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7 Healthy Salads

Try a fresh spin on dinner with a hearty, main-dish salad.

By Michael Tyrrell

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Bean & Cherry Tomato Spinach Salad
By Tina Rupp
By Tina Rupp
By Tina Rupp
By Tina Rupp
By Tina Rupp
By Tina Rupp
By Tina Rupp
iStockphoto
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Bean & Cherry Tomato Spinach Salad

Makes: 4 servings

Prep: 15 minutes

Microwave: 1 minute

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Greek Bulgur Salad with Shrimp

Makes: 4 servings

Prep: 15 minutes

Refrigerate: 1 hour

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Tuna Caesar Salad

Makes: 4 servings

Prep: 15 minutes

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Mango Chicken Salad

Makes: 4 servings

Prep: 15 minutes

Refrigerate: 1 hour

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Tex-Mex Surimi Rice Salad

Makes: 4 servings

Prep: 15 minutes

Microwave: 2 minutes

Made from Alaskan pollock mixed with other ingredients to mimic the taste and texture of crab legs, surimi is an economical substitute best used in salads.

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Chicken Waldorf Salad

Makes: 4 servings

Prep: 10 minutes

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Roast Beef Fajita Salad

Makes: 4 servings

Prep: 15 minutes

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Salad Tips

Save Money

Create your own salad blend: 1/3 peppery greens similar to arugula, 1/3 bitter greens like frisée, and 1/3 leafy greens such as romaine. Heighten the flavor with fresh herbs, including chervil, dill, parsley and cilantro.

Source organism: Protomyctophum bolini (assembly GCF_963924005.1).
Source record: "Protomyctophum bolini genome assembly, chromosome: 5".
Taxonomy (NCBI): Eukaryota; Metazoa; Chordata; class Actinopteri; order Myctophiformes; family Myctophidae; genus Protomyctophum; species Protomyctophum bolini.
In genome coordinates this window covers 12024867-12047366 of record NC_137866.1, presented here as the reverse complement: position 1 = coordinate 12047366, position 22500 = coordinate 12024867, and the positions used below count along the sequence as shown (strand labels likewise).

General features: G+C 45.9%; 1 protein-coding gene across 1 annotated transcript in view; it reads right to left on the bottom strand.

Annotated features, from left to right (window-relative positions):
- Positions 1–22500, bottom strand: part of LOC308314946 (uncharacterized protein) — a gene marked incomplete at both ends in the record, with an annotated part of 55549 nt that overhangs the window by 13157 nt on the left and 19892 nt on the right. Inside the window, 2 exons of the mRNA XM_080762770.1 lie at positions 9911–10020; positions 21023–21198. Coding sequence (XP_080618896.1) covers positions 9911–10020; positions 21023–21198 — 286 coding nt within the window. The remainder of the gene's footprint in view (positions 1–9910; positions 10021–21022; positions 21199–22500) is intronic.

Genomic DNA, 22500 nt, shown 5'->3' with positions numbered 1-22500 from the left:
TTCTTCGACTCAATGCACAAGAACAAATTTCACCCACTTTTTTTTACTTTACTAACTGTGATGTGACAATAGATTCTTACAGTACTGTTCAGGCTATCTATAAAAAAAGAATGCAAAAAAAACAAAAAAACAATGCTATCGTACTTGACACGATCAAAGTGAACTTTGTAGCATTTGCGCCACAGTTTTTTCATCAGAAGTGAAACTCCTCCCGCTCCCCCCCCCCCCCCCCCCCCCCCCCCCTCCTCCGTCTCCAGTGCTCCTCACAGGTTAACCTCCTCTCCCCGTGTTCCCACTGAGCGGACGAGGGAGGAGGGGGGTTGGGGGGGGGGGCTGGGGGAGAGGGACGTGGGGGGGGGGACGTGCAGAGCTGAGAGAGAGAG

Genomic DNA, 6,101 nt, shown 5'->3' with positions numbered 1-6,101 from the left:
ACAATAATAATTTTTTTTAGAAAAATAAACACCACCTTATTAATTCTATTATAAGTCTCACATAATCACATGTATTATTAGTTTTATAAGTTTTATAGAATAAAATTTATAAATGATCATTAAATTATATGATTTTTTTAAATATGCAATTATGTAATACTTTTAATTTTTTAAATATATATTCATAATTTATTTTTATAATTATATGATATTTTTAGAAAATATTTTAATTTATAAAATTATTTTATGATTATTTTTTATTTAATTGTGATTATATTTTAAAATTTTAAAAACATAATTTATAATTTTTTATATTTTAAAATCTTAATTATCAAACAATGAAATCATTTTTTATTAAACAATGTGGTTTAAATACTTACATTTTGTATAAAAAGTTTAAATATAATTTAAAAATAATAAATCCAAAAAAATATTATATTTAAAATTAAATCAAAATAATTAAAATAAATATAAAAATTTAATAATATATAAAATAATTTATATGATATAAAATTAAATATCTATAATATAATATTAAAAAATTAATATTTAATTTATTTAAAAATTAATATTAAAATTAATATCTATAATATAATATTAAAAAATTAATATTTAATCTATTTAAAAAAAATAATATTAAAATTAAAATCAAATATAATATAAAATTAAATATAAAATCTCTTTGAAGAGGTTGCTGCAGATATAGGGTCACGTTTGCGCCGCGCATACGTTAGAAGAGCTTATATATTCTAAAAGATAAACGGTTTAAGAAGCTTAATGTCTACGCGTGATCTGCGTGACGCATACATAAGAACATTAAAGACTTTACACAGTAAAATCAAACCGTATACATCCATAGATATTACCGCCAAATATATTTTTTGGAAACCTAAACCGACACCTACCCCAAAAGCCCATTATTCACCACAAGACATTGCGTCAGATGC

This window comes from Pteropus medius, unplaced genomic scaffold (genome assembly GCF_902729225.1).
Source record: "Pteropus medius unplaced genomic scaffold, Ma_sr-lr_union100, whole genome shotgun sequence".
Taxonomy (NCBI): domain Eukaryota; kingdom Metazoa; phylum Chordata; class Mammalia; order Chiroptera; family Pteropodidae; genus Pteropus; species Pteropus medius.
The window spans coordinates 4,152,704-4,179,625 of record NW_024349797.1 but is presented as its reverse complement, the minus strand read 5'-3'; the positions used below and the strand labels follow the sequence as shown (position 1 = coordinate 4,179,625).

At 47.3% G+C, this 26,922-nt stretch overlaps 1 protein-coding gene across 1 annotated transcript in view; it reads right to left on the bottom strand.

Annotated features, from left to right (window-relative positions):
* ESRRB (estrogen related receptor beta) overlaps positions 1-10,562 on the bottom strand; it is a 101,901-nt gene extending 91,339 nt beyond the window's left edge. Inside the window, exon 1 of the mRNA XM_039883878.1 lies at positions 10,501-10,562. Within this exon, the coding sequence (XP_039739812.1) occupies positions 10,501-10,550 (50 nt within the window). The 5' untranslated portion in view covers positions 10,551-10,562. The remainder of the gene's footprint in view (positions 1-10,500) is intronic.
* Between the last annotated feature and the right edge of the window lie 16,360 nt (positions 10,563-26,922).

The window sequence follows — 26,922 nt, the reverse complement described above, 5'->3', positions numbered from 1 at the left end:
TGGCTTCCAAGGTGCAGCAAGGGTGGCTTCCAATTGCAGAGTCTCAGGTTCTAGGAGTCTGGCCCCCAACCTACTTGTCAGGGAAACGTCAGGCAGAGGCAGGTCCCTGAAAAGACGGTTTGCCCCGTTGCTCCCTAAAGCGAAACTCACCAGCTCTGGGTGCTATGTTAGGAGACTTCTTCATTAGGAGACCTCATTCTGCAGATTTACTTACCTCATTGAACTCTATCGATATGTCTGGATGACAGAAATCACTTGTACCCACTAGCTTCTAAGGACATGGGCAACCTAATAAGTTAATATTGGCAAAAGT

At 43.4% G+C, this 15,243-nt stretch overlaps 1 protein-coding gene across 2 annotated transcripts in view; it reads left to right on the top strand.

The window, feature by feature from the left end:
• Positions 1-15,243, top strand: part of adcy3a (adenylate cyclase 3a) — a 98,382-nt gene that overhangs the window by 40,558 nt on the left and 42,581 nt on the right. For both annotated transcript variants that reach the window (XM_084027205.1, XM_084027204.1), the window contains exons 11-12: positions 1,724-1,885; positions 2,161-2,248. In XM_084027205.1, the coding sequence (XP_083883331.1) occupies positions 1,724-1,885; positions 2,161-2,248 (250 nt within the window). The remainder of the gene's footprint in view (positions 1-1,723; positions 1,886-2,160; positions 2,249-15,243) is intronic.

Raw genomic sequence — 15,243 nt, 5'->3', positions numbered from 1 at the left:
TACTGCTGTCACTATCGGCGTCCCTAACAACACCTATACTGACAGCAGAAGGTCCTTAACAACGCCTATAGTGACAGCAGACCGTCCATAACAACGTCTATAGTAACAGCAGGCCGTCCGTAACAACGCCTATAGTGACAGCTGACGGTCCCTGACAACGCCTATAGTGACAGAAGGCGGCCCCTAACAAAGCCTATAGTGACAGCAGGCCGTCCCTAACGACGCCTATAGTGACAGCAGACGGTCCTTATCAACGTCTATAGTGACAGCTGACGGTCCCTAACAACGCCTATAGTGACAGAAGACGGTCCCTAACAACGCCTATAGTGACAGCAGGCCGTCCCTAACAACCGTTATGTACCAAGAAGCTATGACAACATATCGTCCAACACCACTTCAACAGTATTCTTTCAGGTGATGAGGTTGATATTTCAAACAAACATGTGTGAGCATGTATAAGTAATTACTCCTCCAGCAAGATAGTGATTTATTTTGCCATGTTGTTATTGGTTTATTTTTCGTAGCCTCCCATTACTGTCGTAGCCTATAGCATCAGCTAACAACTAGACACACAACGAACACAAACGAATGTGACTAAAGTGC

Mix It Up

Think beyond iceberg and leafy lettuces—today's supermarkets carry an almost overwhelming assortment of greens. Here are a few to swap in next time you're in a salad rut.

Frisée: Also known as curly endive or chicory, the yellow-and-green curled leaves are crunchy with a slightly bitter taste.
Radicchio: Reddish-purple with streaks of white, the head's spicy and bitter leaves mellow when cooked.
Arugula: These peppery leaves (also known as rocket) are native to the Mediterranean region.
Kale: A relative of cabbage, cauliflower and broccoli, the mildly bitter leaves feature a combination of violet, brown and greenish hues.
Watercress: The small tangy, peppery leaves have fibrous stems and are sold in bunches.
Escarole: The hearty, pale green plant is less bitter than its relative, frisée, and can be eaten raw or gently cooked.

Extra, Extra

These additions bring more oomph to your salad without loads of calories.

—Sliced radishes
—Cauliflower or broccoli florets
—Hearts of palm
—Hard-boiled egg whites
—Cooked artichoke hearts
—Roasted pumpkin or sunflower seeds (without salt)
—Asparagus tips
—Edamame
—Raw wild mushrooms
—Roasted eggplant
—Hummus
—Sun-dried tomatoes

Originally published in the July 2011 issue of Family Circle magazine.

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